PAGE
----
Job retention rate is high for disabled employees

"Everybody in this room ... we are all individuals ... and we all have different strengths and expertise," said Laura Berner, executive director of Udac, a Duluth nonprofit.

Jennifer Poirier, who receives Udac vocational services, works in the housekeeping department of the Duluth Sheraton. (Photo submitted)

"Everybody in this room ... we are all individuals ... and we all have different strengths and expertise," said Laura Berner, executive director of Udac, a Duluth nonprofit.

Speaking at the Chamber Ambassadors luncheon Tuesday, Berner asked audience members to raise their hands if they had heard of Udac. The majority of those in the room did so. But when Berner asked if they knew what Udac is, no hands shot up.

"I've been told we are one of the best kept secrets in Duluth," she said. The agency will be 45 years old next month.

Udac works with adults with disabilities, helps them find employment and enhances their life skills. The agency focuses on what people can do, rather than the disability and what an individual cannot do.

"Work is a huge part of what we do," sad Zac Tuominen, supported employment program manager for Udac. He said many people with disabilities are not given a choice and are often told, "This is what we have open. This is what you get to try."


Udac gives its clients the opportunity to explore what they are good at. "We find out, 'Who is this person what's really important to them? What are they interested in and what are those skill that support those interests?'" Tuominen said.

"People with disabilities have a larger percentage rate of job retention," he said.

When UDAC started, it served the disabled from ages birth to senior citizen. That's because it wasn't until the 1970s that a law was passed saying that disabled children had a right to attend public schools. Now the agency serves ages 18 years to senior citizen.

The agency has 150 clients with a staff of 67. The general public sees the building on Sixth Avenue East, but the actual address of the facility is 500 E. 10th St. Its programs include Art Junction and the STEPs Fitness Center.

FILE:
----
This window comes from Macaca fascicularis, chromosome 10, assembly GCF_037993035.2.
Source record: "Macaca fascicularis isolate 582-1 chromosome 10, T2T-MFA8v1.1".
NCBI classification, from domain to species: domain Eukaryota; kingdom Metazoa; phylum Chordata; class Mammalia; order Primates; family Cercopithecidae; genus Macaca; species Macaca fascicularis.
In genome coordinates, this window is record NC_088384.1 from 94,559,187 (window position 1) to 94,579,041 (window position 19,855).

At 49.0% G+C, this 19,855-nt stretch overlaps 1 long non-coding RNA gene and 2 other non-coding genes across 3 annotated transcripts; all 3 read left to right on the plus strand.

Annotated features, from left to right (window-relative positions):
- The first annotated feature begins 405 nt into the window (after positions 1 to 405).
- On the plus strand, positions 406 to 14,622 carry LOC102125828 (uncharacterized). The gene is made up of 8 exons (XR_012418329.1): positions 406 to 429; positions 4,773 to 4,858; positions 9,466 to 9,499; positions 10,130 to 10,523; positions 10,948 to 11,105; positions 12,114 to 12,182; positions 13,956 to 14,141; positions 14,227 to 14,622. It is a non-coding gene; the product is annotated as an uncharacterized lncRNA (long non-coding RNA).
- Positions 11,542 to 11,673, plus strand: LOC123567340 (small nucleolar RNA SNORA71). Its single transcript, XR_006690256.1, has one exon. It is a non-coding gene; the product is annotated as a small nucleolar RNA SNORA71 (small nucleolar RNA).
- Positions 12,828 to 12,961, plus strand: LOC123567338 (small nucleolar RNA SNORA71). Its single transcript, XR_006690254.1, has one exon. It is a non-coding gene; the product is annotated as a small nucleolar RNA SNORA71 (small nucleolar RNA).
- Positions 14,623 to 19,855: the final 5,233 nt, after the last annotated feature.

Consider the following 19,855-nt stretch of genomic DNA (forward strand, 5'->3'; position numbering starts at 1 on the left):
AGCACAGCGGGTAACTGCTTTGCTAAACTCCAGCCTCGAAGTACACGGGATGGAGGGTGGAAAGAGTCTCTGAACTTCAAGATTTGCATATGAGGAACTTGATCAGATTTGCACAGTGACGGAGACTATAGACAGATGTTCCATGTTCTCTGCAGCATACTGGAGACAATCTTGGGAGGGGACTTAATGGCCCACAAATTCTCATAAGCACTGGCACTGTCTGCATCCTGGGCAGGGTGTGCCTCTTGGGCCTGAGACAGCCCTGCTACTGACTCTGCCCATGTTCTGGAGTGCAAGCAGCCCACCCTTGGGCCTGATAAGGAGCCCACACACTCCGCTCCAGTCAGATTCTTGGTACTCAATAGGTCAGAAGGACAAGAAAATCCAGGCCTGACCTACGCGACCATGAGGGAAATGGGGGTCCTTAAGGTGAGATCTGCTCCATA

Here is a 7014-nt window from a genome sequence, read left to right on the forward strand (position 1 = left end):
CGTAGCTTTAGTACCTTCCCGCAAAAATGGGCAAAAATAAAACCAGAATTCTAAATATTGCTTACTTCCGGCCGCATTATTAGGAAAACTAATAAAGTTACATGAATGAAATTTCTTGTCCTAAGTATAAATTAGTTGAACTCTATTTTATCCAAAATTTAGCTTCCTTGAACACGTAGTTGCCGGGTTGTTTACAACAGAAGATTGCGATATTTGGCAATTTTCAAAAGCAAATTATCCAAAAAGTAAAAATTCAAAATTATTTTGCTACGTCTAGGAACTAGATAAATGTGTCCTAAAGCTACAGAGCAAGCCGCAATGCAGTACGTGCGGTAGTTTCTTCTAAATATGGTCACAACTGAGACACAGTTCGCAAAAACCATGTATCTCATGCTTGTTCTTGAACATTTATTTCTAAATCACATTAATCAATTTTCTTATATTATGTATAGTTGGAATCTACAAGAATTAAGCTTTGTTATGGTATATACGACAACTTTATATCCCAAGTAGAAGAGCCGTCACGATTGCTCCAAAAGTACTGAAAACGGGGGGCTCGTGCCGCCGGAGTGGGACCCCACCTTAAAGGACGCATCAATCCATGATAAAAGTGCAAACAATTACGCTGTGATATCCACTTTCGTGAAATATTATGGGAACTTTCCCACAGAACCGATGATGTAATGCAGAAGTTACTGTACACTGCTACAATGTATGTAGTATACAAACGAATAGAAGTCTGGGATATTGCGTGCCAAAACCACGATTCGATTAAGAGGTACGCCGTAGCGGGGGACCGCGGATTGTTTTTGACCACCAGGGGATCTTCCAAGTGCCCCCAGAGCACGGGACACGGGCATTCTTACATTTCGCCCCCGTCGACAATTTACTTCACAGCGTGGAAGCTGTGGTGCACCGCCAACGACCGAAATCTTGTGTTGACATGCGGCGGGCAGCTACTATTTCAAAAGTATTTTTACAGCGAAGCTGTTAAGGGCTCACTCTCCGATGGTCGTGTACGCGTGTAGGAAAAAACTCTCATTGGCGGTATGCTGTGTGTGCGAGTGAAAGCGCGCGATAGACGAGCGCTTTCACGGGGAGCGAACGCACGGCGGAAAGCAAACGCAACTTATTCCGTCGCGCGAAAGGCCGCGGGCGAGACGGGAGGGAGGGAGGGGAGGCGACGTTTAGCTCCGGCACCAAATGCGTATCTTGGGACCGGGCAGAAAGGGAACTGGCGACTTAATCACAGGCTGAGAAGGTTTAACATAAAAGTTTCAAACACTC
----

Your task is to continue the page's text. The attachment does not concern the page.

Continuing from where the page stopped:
The center-based employment is work done by the clients in their facility and includes mailing, shredding, laundry services and assembly and customized packaging.

An example of community-based worked crews is a group of clients with a supervisor who do cleaning at a facility such as a business or church. Supported employment services assist people with disabilities who are interested in finding community-based jobs where they make minimum wage or better.

Tuominen said often there is a small job at a company that needs to be done, but everyone is too busy to take time to do it. He calls those tasks gap-fillers. "Maybe it's an opportunity for a person with a disability," he said.

The non-profit started in 1969 and was named United Day Activity Center. In the 1970s the name became United Developmental Achievement Center of Duluth. "Udac" became the legal name in the 1990s.


Fitness is another skill that Udac supports. This Saturday, Sept. 20, Udac is sponsoring a "Walk a Mile in Our Shoes" fundraiser at 9 a.m. at Malosky Stadium on the University of Minnesota Duluth campus.

If you are reading this early Saturday morning, there is still time to join UMD athletes in supporting "steps," providing an exercise environment for people of all abilities who prefer a smaller, individualized, fitness center. Entry fee is $20 for an individual to enter, $30 for family and $10 for students.

If you don't have time to join the Walk a Mile event you may donate online at .

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